Catalyst for a greener future
Researchers improve the ability of catalysts made from metal-metal oxides to convert non-edible plants into renewable fuels, chemicals and plastics
Graphic illustration by Jeffrey C. Chase
Researchers in the Catalysis Center for Energy Innovation (CCEI) at the University of Delaware have found a way to improve the ability of catalysts made from metal-metal oxides to convert non-edible plants, such as wood, grass and corn stover — the leaves, stalks and cobs leftover in the fields after harvest — into renewable fuels, chemicals and plastics.
Metal–metal oxide catalysts are central to reactions for upgrading petrochemicals, fine chemicals, pharmaceuticals and biomass.
The research team’s strategy capitalized on the dynamic nature of platinum-tungsten oxide catalysts to convert these starting materials into products up to 10 times faster than traditional methods. It’s the type of innovative catalytic technology that could help usher in a more sustainable and greener future, where processes require less catalyst to operate, leading to less waste and less overall energy use.
Boosting catalyst activity
The surface of a catalyst contains multiple active sites at which chemical reactions occur. These active sites are sensitive and dynamic, changing in response to their environment in highly complex and often difficult-to-predict ways. As a result, little is known about how processes on these active sites operate or how the sites interact with their surroundings. Traditional approaches for increasing understanding, such as studying catalysts under static conditions in a chemical reactor, don’t work.
So CCEI researchers combined modeling, advanced synthetic techniques, in-situ spectroscopies and probe reactions to get a better look at how platinum and tri-tungsten oxide catalyst materials come together, what structure they take and what happens on the catalyst’s surface. In particular, the research team was interested in how the active sites on a catalyst (where the chemical reactions occur) evolve over time and when exposed to specific changes.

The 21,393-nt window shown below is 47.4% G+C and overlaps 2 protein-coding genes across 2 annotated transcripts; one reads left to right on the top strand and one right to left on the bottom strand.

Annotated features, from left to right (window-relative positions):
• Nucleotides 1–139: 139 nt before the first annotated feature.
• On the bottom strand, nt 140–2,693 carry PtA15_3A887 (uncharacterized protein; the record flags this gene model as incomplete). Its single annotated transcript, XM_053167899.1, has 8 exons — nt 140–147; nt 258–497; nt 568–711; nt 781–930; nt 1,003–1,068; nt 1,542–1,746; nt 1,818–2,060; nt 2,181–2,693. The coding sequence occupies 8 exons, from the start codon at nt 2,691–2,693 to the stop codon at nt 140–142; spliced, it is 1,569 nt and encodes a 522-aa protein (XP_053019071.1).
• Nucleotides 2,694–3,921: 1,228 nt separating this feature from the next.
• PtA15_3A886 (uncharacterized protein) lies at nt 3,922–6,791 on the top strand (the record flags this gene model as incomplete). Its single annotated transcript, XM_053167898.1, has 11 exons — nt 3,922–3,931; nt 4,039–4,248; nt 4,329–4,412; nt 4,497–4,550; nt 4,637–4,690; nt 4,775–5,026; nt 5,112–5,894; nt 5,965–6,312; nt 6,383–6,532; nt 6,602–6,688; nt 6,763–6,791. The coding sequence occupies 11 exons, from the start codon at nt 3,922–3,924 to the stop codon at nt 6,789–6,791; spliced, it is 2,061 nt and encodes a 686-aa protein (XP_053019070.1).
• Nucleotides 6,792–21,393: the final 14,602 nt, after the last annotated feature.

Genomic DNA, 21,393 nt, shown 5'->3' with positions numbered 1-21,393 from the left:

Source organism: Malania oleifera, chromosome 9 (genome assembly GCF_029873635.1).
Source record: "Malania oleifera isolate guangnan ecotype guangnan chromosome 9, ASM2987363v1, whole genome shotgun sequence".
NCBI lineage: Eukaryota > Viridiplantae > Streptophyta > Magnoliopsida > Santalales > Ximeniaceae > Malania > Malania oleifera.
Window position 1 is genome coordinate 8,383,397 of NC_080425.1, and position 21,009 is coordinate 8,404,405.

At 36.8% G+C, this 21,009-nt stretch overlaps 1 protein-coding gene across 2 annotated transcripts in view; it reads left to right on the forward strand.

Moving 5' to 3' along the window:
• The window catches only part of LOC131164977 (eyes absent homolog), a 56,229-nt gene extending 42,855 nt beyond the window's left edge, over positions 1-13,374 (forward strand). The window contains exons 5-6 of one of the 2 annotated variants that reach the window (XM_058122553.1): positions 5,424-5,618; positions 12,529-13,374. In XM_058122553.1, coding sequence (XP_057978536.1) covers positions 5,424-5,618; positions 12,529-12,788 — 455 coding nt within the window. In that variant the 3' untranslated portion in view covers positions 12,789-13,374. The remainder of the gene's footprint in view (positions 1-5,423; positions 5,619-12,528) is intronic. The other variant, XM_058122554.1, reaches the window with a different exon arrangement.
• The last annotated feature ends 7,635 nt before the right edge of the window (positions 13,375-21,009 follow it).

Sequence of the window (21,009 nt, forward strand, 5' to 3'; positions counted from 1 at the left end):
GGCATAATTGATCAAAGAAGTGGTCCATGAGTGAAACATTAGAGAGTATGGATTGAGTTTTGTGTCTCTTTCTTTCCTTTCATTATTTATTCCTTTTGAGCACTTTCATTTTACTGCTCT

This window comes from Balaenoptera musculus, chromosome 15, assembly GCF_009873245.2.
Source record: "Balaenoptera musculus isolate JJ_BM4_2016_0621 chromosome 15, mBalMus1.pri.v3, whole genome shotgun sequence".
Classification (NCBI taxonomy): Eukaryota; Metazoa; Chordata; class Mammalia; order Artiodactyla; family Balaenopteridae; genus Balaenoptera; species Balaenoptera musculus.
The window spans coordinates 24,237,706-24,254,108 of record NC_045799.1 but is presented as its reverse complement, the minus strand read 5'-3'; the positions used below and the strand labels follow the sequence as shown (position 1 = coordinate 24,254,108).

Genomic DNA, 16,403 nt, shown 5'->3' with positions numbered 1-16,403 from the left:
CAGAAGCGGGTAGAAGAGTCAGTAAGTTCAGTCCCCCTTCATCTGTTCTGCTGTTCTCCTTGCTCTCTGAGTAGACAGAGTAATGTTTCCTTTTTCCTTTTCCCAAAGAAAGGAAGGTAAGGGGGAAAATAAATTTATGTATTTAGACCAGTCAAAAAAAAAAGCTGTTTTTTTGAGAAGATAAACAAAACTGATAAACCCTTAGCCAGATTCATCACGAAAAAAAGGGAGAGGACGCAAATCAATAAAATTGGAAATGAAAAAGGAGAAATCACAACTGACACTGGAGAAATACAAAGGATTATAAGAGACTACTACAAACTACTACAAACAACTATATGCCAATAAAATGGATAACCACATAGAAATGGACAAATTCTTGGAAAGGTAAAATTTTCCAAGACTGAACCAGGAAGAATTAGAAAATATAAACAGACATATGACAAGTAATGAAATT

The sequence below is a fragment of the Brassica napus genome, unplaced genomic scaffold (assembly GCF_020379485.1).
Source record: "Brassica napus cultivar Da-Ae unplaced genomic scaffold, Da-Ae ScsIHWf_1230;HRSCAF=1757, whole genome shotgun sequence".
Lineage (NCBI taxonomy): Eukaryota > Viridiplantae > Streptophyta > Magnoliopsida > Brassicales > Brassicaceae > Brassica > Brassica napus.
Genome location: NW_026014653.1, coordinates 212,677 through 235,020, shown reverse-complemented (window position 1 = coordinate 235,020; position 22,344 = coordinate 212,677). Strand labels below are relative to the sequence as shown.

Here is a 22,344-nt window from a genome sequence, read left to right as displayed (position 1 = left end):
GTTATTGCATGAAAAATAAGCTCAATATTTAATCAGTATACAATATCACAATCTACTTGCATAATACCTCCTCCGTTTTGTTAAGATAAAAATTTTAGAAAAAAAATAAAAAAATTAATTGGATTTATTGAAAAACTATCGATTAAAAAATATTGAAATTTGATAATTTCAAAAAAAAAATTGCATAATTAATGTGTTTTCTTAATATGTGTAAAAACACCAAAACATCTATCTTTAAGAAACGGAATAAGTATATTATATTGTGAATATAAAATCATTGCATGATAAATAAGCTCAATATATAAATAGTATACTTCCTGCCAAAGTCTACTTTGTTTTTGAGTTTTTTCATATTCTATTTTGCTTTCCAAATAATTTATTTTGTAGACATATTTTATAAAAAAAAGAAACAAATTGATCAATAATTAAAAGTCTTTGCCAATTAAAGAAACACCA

“By identifying the telltale signs of their dynamics, we were able to establish, for the first time, a robust model to predict their behavior in various working environments,” said Jiayi Fu, the paper’s lead author, who recently earned his UD doctoral degree in chemical engineering and now works at Bristol Myers Squibb.
Fu explained that catalyst surfaces — like plants — flourish when given the proper balance of sunshine and sustenance. The research team successfully demonstrated a novel “irrigation” strategy which uses hydrogen pulsing to significantly increase the population of active sites on these catalysts, allowing reactions to occur 10 times faster.
"We’re not actually watering the catalysts, that’s just a metaphor. But, by pulsing hydrogen gas on and off, we create these active sites that mimic water, through a process known as hydroxylation,” said Dion Vlachos, the Unidel Dan Rich Chair in Energy, professor of chemical and biomolecular engineering and director of CCEI. “These active sites then do the chemistry. So, like light and water feeds the plants, here we feed hydrogen to ‘water’ the catalyst and make it produce — or grow — new chemicals.”
The work illustrates a successful example of how simulations can predict catalytic behavior and enable the rational design of more efficient catalytic processes, said Vlachos, who also directs the Delaware Energy Institute. The findings also provide a viable way to study, understand and control this important class of catalysts.
“Catalysts are known to evolve and respond to their environment, but they do this quickly, in ways that have been hard to observe in real time,” he said. “This work sets a platform for how to dissect their working behavior and, importantly, how to engineer them for unprecedented performance enhancement.”
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